Who was the first person to use the term African American to describe black people, and in what year?
The term African American carries important political overtones. Earlier terms used to identify Americans of African ancestry were conferred upon the group by colonists and Americans of European ancestry. The terms were included in the wording of various laws and legal decisions which some thought were being used as tools of white supremacy and oppression. There developed among blacks in America a growing desire for a term of self-identification of their own choosing.
With the political consciousness that emerged from the political and social ferment of the late 1960s and early 1970s, blacks no longer approved of the term Negro. They believed it had suggestions of a moderate, accommodationist, even "Uncle Tom" connotation. In this period, a growing number of blacks in the United States, particularly African-American youth, celebrated their blackness and their historical and cultural ties with the African continent. The Black Power movement defiantly embraced Black as a group identifier. It was a term social leaders themselves had repudiated only two decades earlier, but they proclaimed, "Black is beautiful".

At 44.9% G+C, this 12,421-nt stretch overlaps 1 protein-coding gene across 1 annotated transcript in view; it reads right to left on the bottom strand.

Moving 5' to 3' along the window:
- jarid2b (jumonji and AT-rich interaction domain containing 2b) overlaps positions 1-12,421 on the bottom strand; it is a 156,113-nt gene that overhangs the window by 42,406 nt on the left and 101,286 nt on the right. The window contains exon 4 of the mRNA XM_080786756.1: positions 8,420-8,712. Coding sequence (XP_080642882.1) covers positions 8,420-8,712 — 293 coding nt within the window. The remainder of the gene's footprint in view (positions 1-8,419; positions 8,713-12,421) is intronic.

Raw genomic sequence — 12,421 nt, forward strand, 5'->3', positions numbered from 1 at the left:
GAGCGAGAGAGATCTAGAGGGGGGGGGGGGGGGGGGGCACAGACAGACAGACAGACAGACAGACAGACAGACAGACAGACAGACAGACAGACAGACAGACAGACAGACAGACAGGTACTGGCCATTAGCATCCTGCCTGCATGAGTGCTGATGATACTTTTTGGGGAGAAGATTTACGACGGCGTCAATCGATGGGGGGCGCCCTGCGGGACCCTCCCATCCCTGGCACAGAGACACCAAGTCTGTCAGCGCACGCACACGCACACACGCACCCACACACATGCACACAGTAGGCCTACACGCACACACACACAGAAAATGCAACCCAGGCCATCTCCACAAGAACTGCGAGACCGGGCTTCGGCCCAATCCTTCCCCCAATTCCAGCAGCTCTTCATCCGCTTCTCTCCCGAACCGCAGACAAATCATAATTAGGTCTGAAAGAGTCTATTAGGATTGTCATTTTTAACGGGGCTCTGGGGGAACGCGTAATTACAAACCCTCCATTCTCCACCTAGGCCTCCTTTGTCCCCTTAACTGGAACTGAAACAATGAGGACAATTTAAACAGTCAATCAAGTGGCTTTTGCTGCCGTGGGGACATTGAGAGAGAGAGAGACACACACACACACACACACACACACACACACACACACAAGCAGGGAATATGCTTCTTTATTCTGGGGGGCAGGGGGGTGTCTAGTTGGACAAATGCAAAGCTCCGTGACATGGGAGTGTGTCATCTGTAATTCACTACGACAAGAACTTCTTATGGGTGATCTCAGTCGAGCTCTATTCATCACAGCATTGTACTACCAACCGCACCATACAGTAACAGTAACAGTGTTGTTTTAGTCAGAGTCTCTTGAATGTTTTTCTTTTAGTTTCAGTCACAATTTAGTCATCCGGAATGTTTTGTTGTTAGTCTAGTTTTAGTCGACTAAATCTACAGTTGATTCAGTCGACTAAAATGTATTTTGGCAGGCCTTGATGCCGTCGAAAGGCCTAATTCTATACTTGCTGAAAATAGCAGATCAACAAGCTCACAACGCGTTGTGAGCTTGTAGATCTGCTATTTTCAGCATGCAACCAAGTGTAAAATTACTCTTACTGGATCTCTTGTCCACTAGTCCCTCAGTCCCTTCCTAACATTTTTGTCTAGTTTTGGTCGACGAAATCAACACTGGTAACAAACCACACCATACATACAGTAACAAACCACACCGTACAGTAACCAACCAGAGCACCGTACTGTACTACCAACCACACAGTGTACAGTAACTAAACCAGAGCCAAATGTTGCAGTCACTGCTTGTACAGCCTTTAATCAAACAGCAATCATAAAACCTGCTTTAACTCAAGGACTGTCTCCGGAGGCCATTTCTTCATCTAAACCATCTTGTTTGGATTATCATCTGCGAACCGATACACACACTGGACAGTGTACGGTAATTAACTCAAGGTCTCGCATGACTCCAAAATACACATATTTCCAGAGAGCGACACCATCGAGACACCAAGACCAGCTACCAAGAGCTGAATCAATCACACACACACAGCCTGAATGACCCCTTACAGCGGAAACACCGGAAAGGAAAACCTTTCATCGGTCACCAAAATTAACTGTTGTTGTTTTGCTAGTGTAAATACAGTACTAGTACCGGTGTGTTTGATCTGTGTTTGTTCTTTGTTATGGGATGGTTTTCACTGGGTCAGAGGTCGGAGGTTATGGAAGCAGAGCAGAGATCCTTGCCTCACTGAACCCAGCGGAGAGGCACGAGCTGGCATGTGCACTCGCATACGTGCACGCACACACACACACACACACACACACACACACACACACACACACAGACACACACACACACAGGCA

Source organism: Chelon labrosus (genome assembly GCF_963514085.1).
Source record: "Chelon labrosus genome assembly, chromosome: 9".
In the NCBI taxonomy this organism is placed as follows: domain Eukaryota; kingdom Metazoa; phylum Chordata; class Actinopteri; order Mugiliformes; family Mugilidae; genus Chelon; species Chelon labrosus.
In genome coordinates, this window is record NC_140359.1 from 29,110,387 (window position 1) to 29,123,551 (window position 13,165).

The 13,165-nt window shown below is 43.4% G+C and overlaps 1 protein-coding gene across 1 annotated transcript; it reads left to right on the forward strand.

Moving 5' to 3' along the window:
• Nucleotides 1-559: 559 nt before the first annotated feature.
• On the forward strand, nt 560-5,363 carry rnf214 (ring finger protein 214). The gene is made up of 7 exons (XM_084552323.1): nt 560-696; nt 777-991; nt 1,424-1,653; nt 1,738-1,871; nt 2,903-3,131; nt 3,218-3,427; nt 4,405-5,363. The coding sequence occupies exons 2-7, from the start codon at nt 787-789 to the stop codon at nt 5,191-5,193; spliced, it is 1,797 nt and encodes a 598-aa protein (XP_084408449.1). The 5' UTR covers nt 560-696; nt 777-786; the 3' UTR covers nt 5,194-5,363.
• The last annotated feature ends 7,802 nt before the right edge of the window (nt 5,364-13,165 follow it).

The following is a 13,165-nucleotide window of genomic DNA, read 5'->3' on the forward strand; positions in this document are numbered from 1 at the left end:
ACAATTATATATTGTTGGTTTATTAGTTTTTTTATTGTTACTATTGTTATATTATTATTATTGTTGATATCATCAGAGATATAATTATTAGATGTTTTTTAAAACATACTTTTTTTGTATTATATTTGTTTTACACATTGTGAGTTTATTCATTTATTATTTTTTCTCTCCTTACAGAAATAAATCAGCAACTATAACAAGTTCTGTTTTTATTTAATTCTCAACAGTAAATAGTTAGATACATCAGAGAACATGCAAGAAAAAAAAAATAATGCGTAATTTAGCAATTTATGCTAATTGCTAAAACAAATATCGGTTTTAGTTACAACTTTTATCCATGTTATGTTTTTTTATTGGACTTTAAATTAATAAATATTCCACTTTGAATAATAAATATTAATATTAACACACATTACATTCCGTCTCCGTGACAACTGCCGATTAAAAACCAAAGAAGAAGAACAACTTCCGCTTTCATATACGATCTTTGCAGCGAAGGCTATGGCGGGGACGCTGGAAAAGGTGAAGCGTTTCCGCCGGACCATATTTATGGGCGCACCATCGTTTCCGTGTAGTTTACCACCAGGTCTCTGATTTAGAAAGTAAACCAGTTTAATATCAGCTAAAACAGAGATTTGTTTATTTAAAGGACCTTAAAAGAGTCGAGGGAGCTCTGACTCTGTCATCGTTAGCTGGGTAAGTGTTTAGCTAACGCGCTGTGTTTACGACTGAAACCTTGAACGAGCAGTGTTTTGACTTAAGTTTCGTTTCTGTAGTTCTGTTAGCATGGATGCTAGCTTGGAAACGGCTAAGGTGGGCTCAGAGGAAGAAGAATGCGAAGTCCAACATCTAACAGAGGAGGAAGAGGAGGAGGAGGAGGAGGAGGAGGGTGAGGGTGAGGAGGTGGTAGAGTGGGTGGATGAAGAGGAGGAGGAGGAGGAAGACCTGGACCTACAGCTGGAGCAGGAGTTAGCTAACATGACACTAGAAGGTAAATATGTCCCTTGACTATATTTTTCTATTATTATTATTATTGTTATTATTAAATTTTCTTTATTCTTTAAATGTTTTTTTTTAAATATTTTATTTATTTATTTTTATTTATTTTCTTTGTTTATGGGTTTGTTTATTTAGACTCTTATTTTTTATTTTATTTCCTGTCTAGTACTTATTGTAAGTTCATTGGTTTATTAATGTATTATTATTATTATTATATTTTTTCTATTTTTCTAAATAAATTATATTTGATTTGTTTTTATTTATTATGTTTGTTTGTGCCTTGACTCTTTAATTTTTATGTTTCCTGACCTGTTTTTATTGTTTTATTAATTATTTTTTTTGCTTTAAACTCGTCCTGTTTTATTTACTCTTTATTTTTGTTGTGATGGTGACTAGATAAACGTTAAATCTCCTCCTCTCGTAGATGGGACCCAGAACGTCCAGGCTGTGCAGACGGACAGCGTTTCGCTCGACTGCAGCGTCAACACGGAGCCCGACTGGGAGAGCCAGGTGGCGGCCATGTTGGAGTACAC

In this same period, a smaller number of people favored Afro-American. In the 1980s the term African-American was advanced on the model of, for example, German-American or Irish-American to give descendents of American slaves and other American blacks who lived through the slavery-era a heritage and a cultural base. The term was popularized in black communities around the country via word of mouth and ultimately received mainstream use after Jesse Jackson publicly used the term in front of a national audience, subsequently major media outlets adopted its use. Many blacks in America expressed a preference for the term, as it was formed in the same way as names for others of the many ethnic groups in the nation. Some argued further that, because of the historical circumstances surrounding the capture, enslavement and systematic attempts to de-Africanize blacks in the United States under chattel slavery, most African Americans are unable to trace their ancestry to a specific African nation; hence, the entire continent serves as a geographic marker.